Last Letters From Stalingrad: #25

...Just now the master sergeant told me that I cannot go home for Christmas. I told him that he has to keep his promise, and he sent me to the captain. The captain told me that the others had wanted to go on leave for Christmas too, and that they too had promised it to their relatives without being able to keep the promise. And so it wasn't his fault that we couldn't go. We should be glad that we were still alive, the captain said, and the long trip wouldn't be good in the cold winter anyhow. 
Dear Maria, you must not be angry now because I cannot come on leave. I often think of our house and our little Luise.  I wonder if she can laugh already. Do you have a beautiful Christmas tree? We are supposed to get one also, if we don't move into other quarters.  But I don't want to write too much about things here, otherwise you'll cry.  I'll enclose a picture; I have a beard in it; it is already three months old and was taken in Kharkov by a friend. A lot of rumors are going around here, but I can't figure them out. Sometimes I am afraid we will not see each other again.  Heiner from Krefeld told me that a man must not write this; it only frightens his relatives.  But what if it's true! 
Maria, dear Maria, I have only been beating around the bush. The master sergeant said that this would be the last mail because no more planes are leaving. I can't bring myself to lie. And now, nothing will probably ever come of my leave. If I could only see you just once more; how awful that is!  When you light the candles, think of your father in Stalingrad.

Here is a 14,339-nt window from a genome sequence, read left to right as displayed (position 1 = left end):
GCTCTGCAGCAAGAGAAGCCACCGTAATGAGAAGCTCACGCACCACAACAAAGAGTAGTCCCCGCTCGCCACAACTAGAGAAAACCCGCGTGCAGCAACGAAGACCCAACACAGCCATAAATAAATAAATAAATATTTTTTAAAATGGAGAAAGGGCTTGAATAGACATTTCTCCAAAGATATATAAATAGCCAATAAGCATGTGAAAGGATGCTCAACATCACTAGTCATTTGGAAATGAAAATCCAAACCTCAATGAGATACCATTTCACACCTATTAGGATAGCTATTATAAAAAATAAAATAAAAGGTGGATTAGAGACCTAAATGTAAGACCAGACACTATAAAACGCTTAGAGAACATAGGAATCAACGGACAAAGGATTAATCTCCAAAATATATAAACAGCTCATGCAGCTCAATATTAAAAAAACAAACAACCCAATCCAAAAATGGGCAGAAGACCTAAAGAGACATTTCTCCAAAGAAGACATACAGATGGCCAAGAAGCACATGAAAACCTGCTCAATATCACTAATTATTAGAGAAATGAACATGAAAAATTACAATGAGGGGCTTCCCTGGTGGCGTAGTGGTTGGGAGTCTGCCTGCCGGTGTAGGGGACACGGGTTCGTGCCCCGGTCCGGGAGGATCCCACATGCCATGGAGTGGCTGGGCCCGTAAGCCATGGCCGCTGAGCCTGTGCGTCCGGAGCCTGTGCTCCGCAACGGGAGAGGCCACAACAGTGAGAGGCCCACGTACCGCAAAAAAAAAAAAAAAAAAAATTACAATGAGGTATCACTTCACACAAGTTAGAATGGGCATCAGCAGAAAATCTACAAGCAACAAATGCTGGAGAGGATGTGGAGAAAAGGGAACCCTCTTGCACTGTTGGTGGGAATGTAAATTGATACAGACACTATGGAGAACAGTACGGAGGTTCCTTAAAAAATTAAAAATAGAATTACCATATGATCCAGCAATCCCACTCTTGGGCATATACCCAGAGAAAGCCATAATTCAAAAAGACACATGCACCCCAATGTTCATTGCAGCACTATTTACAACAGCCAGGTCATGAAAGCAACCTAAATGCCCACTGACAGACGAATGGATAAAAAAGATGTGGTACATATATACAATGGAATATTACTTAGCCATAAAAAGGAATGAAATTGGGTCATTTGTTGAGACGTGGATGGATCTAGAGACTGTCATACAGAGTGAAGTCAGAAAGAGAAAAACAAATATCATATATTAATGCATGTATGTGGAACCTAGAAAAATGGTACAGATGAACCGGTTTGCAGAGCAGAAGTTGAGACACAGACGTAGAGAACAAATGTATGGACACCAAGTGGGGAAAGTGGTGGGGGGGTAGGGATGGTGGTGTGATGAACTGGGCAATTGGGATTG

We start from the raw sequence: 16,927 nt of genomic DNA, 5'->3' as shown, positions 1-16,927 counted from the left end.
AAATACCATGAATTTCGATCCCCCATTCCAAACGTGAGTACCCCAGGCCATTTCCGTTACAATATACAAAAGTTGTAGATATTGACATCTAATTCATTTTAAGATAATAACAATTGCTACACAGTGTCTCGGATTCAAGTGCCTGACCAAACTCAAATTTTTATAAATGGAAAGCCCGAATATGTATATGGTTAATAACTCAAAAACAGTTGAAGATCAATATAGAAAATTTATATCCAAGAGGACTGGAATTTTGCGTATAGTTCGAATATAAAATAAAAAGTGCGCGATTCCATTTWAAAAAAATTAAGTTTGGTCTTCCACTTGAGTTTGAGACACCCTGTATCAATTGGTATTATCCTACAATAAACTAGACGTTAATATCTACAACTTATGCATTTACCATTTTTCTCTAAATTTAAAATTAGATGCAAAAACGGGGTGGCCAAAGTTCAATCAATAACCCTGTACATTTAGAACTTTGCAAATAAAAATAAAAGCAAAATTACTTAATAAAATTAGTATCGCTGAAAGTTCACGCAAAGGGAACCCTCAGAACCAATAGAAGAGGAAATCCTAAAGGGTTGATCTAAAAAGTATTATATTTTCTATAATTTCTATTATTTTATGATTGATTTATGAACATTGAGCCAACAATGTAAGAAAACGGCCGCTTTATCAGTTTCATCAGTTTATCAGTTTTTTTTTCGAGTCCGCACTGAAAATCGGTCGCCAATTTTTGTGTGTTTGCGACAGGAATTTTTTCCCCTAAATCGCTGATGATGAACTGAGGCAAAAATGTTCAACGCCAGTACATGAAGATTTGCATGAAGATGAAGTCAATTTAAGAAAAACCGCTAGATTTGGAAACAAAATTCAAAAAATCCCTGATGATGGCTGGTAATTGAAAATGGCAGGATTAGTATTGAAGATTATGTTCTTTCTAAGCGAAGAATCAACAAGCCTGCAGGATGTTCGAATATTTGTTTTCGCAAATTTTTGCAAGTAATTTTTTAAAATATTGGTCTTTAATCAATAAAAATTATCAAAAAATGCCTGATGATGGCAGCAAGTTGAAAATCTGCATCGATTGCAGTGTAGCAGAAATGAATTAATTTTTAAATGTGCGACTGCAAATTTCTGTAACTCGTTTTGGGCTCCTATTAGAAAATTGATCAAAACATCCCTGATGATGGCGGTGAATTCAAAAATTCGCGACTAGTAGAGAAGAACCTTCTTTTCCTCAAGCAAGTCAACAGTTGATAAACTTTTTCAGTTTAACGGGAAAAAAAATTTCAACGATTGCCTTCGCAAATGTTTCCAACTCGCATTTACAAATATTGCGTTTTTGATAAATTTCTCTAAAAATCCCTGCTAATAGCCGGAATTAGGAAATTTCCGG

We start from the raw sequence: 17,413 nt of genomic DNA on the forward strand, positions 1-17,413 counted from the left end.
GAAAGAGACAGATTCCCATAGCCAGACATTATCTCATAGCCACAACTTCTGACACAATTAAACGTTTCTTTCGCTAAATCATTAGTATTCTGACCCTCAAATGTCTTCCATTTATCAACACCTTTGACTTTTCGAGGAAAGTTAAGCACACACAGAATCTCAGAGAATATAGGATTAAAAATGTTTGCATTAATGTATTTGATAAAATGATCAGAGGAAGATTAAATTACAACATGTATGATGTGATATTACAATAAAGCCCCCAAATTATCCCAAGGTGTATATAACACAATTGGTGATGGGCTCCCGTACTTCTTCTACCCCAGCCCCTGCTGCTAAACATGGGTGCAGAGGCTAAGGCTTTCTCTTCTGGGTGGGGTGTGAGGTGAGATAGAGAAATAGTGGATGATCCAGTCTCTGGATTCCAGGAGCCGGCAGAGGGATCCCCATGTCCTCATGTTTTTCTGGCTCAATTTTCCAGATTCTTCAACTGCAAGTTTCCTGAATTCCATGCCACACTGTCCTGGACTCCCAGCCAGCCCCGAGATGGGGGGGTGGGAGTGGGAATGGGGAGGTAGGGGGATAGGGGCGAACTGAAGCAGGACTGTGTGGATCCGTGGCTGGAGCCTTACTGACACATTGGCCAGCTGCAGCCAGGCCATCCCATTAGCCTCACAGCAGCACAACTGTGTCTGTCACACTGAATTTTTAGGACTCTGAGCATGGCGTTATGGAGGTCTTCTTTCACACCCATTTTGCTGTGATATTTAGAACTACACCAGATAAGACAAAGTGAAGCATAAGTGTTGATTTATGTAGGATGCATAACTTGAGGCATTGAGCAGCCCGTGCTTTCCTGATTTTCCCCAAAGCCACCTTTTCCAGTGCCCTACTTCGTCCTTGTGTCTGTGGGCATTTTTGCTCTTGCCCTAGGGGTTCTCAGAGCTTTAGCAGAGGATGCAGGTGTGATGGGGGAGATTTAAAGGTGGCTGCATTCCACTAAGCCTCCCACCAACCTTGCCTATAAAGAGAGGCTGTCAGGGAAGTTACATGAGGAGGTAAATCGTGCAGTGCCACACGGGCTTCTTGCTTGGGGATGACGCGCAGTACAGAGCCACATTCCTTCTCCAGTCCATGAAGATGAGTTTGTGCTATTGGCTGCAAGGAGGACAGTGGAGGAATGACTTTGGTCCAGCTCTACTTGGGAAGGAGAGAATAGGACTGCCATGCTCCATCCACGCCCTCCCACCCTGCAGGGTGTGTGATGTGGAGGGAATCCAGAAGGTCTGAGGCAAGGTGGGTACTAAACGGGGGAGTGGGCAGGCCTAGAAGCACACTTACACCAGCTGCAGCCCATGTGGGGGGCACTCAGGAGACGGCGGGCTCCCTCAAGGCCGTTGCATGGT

A key to understanding this ongoing series is here, and here. Each letter (39 in all) was written by a different and anonymous German soldier who knew he was going to die. I associate these letters with Christmastime for reasons explained at the links.

Thursday, November 22, 2012

Conversations with Henry

Jack Halpern

Henry: Jack Halpern did that beautiful mechanistic work on rhodium you mentioned.

Me: Yes I know. It was pure blind luck that Chuck Casey handed me those papers by Jack--before I even knew how to read them. That guy could write. You know, I almost went to work for him.

Henry: Did you know I helped him get that job at Chicago? I knew him from Canada...back when he was at UBC in Vancouver.  He called me up in '62, asking if I could help him find a job. I said, "why don't you apply here?"
Jack said, "there's a position at Chicago?"

Me: You hired him?

Henry: No, he replaced me!  I hadn't told anyone yet but I was moving to Stanford.

Happy Thanksgiving and "Heh"!

Instapundit wrote:

I’M PRETTY SURE THE SCOTS-IRISH VERSION OF THIS STORY WOULD END “So then I went in, and the sumbitch at the door will be politer, next time. If he lives.” It would be a lot shorter, too.


Wednesday, November 21, 2012

Metal Heart

50 Years Of MyTunes: 1996

Best Albums:
Nomad ~ Aqua Velvets
Odelay ~ Beck  Favorite song: Jackass
Sublime ~ Sublime

Best Singles:
Pepper ~ Butthole Surfers
1979 ~ Smashing Pumpkins
Real Solution #9 ~ White Zombie

If You See Her, Say Hello!

Expired Terms

Sixty Grit raised an interesting point back here about substituting everyday chemical substances for commercial products.  This is a very DIY approach and reminds me of a thriving barter economy.